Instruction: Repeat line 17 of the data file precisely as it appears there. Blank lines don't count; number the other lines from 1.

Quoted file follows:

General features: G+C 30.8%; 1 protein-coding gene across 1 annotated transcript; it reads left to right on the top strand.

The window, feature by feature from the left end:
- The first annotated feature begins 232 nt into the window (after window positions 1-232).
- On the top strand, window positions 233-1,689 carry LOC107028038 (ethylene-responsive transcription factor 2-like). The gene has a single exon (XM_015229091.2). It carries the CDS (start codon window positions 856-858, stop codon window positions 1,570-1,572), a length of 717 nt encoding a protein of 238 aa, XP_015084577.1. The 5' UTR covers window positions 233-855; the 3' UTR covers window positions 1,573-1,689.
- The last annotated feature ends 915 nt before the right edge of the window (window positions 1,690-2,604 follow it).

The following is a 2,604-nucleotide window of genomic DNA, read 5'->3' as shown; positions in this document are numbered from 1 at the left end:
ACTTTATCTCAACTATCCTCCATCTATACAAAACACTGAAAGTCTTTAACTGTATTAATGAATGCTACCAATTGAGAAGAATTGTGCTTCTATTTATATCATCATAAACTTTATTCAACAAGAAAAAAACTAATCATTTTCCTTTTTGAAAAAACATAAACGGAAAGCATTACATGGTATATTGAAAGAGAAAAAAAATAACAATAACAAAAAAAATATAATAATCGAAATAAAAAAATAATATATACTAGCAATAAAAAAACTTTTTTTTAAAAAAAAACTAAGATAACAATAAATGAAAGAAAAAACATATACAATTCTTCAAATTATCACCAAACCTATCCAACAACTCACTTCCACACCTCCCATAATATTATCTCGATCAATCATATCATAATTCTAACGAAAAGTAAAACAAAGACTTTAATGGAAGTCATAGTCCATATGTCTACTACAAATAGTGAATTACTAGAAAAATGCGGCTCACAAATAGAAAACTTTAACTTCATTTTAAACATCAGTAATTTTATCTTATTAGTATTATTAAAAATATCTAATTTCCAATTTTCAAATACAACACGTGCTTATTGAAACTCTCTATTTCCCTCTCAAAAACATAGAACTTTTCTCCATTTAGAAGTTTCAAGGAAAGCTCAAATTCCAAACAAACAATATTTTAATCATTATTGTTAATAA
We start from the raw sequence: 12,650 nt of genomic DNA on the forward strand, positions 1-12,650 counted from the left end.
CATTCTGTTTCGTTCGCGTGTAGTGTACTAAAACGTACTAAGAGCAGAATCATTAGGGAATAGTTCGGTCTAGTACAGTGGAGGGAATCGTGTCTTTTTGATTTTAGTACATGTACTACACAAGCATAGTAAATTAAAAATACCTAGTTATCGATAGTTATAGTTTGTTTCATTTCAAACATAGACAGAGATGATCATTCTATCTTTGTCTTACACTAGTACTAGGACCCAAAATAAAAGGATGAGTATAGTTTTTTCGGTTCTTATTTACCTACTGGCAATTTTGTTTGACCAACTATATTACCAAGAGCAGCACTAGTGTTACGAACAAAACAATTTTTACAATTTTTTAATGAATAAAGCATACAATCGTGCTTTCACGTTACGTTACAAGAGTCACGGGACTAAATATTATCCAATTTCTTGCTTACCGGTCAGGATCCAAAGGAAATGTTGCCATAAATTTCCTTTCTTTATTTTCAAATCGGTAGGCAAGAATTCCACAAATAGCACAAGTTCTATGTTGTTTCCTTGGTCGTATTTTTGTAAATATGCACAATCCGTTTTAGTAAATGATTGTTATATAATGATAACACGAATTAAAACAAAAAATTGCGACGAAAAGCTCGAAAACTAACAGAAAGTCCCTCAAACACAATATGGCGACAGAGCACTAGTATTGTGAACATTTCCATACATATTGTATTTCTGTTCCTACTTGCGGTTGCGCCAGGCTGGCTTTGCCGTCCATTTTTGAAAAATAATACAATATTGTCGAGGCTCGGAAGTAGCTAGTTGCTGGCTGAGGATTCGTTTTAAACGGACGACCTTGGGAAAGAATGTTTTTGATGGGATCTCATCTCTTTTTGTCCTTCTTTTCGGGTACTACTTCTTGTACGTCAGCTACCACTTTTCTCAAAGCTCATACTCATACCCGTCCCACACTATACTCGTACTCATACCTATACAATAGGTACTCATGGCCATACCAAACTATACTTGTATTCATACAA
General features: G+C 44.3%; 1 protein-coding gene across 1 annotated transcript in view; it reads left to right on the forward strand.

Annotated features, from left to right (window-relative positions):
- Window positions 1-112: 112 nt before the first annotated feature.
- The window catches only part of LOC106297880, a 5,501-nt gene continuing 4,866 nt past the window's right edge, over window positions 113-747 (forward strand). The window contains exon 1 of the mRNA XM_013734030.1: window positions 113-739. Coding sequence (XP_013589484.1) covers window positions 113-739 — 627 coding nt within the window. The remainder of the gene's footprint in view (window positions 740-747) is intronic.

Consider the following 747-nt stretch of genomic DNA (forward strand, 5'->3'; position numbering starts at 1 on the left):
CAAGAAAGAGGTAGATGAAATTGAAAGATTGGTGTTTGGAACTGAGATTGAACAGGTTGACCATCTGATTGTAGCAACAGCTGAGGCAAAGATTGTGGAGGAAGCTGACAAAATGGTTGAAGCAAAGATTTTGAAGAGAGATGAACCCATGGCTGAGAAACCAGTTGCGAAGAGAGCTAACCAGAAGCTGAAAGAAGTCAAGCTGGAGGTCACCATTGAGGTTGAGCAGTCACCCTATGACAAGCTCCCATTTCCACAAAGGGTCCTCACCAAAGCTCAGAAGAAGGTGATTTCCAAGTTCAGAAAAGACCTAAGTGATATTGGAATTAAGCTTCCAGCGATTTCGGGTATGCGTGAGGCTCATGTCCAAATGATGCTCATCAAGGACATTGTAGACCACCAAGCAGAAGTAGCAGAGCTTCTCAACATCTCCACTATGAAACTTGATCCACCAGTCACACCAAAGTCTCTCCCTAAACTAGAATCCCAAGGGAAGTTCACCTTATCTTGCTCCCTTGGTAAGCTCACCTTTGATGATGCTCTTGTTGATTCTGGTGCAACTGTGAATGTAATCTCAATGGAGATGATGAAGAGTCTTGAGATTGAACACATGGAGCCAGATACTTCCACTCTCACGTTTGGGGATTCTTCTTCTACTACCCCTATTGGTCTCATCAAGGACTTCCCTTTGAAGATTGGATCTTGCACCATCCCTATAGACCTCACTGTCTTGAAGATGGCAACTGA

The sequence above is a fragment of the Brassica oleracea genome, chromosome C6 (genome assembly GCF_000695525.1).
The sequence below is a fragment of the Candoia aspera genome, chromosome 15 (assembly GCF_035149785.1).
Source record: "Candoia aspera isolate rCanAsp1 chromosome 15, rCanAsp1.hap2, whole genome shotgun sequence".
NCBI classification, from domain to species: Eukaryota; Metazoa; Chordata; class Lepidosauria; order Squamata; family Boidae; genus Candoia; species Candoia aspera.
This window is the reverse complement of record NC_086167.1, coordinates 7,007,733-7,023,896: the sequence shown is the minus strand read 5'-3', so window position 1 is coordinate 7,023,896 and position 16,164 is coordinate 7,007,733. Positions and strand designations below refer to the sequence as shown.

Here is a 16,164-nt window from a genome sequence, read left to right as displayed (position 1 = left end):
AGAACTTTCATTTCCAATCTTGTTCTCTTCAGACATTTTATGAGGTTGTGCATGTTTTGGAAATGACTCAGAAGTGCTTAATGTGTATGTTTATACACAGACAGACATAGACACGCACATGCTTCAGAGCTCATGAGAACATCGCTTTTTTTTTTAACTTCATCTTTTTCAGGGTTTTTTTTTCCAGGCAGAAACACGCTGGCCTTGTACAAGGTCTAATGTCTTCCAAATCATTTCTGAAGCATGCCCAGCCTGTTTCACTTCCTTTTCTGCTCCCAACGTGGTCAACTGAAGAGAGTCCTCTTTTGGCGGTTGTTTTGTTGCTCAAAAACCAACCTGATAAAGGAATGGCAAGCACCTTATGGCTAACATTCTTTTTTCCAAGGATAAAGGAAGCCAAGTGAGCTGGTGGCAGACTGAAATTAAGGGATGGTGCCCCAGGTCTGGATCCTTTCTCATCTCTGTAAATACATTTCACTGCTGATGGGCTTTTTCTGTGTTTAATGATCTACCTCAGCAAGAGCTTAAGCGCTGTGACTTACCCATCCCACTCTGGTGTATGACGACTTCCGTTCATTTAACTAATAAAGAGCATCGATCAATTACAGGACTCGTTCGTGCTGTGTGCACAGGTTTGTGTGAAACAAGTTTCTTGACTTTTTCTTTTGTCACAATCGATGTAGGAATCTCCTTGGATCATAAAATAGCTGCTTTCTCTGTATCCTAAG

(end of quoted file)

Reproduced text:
The sequence below is a fragment of the Candoia aspera genome, chromosome 15 (assembly GCF_035149785.1).